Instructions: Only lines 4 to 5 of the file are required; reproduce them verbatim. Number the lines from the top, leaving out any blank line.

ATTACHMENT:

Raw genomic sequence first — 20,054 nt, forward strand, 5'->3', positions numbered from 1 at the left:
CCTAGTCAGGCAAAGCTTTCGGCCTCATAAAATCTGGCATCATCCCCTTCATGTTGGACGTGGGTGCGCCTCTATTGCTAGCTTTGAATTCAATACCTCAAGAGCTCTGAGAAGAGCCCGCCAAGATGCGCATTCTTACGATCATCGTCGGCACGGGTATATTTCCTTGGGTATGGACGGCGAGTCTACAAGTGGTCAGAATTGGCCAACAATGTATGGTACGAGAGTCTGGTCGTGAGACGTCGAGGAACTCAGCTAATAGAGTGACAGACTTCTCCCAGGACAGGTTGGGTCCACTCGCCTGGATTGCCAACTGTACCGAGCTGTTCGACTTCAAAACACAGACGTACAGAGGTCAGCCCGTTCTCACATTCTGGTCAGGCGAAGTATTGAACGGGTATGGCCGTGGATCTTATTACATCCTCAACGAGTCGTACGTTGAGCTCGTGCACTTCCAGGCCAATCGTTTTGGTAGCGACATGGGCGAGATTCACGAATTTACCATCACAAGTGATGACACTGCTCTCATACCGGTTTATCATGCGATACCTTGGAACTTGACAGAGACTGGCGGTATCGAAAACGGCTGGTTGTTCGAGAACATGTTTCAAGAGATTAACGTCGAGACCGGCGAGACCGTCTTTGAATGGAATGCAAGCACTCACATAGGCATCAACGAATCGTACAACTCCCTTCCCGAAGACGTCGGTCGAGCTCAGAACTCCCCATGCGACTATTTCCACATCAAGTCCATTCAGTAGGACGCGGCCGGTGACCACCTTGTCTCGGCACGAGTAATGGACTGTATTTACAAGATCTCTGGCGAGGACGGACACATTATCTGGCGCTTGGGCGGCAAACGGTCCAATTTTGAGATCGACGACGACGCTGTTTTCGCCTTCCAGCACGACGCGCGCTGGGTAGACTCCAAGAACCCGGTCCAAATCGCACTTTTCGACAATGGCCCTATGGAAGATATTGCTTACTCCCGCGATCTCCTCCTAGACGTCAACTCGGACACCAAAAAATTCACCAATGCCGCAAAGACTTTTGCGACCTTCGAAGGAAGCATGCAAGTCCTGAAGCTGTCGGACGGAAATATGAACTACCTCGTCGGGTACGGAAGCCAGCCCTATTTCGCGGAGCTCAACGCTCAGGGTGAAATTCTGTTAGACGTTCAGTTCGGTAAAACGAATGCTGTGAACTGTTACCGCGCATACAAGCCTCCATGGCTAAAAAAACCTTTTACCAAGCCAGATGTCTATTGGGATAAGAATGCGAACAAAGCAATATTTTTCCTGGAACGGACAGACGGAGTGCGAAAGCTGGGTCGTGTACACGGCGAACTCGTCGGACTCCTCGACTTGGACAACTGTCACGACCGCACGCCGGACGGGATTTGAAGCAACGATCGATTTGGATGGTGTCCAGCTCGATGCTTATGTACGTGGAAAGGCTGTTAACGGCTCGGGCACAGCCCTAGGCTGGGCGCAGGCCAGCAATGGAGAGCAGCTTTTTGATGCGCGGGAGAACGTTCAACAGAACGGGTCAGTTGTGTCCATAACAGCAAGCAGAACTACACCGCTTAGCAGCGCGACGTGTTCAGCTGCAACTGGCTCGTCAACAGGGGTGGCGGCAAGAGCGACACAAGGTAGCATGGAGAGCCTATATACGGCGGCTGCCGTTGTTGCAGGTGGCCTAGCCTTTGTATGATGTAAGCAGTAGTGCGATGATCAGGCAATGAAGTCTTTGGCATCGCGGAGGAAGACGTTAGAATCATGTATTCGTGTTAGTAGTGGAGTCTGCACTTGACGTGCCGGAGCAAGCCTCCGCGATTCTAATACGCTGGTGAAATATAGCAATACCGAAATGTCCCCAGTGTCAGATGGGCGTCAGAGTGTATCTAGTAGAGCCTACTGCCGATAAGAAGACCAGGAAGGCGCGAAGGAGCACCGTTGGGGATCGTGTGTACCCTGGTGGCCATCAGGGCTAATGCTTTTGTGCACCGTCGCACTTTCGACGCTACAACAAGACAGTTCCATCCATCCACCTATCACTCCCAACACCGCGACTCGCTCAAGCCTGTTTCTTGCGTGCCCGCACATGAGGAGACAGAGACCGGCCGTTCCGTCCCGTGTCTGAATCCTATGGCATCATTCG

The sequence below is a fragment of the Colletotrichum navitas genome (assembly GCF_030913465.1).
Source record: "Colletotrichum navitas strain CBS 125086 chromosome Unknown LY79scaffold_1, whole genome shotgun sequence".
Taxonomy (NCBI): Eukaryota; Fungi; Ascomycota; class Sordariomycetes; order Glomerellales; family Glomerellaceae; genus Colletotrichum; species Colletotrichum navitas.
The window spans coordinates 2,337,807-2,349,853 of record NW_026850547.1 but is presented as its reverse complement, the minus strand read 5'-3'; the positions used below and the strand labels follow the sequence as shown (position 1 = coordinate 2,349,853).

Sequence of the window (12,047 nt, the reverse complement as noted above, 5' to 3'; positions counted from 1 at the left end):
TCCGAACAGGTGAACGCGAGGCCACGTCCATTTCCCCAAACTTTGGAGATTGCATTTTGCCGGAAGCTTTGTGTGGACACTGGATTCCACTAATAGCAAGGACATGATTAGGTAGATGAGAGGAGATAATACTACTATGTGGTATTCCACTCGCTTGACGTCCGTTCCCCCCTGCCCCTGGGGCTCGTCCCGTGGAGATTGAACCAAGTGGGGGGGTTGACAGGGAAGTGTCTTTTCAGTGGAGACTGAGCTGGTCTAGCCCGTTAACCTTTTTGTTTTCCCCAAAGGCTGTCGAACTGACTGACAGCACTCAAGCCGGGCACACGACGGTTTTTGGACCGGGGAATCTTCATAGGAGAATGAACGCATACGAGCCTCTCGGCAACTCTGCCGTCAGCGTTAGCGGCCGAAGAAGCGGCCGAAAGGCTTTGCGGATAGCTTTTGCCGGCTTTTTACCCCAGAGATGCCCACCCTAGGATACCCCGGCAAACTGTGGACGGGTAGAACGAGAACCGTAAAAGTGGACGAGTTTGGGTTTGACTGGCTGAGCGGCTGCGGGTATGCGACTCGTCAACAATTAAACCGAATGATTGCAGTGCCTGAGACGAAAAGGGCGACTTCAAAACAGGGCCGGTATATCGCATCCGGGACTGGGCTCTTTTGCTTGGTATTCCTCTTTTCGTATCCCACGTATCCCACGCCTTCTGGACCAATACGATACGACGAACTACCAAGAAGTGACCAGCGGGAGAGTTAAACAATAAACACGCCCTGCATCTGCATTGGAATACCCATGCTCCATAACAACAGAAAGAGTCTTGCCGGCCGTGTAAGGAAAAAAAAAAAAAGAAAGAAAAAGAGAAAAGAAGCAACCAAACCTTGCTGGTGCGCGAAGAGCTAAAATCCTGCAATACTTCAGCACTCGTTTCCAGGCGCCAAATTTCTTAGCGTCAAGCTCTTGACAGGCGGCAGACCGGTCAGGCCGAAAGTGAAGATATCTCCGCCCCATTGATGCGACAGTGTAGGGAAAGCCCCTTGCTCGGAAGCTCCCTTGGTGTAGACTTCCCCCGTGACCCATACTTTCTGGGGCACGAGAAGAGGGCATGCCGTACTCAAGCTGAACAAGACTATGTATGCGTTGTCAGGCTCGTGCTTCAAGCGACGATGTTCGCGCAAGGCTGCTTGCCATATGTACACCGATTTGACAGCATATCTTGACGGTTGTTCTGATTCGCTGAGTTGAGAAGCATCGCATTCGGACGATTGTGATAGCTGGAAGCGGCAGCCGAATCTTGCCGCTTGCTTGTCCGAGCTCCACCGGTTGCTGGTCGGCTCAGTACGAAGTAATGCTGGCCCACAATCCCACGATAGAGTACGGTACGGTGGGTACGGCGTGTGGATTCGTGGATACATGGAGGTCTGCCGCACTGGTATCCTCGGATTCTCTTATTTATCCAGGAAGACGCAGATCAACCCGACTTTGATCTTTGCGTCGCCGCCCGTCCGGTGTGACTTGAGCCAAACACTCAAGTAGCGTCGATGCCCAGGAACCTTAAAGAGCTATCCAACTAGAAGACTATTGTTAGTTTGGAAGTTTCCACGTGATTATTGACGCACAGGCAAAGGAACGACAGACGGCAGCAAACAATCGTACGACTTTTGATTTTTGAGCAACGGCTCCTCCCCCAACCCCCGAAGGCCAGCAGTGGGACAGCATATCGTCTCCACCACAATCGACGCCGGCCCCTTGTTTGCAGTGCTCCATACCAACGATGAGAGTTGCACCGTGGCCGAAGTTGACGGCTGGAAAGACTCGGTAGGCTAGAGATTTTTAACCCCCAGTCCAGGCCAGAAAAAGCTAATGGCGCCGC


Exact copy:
Source record: "Colletotrichum navitas strain CBS 125086 chromosome Unknown LY79scaffold_1, whole genome shotgun sequence".
Taxonomy (NCBI): Eukaryota; Fungi; Ascomycota; class Sordariomycetes; order Glomerellales; family Glomerellaceae; genus Colletotrichum; species Colletotrichum navitas.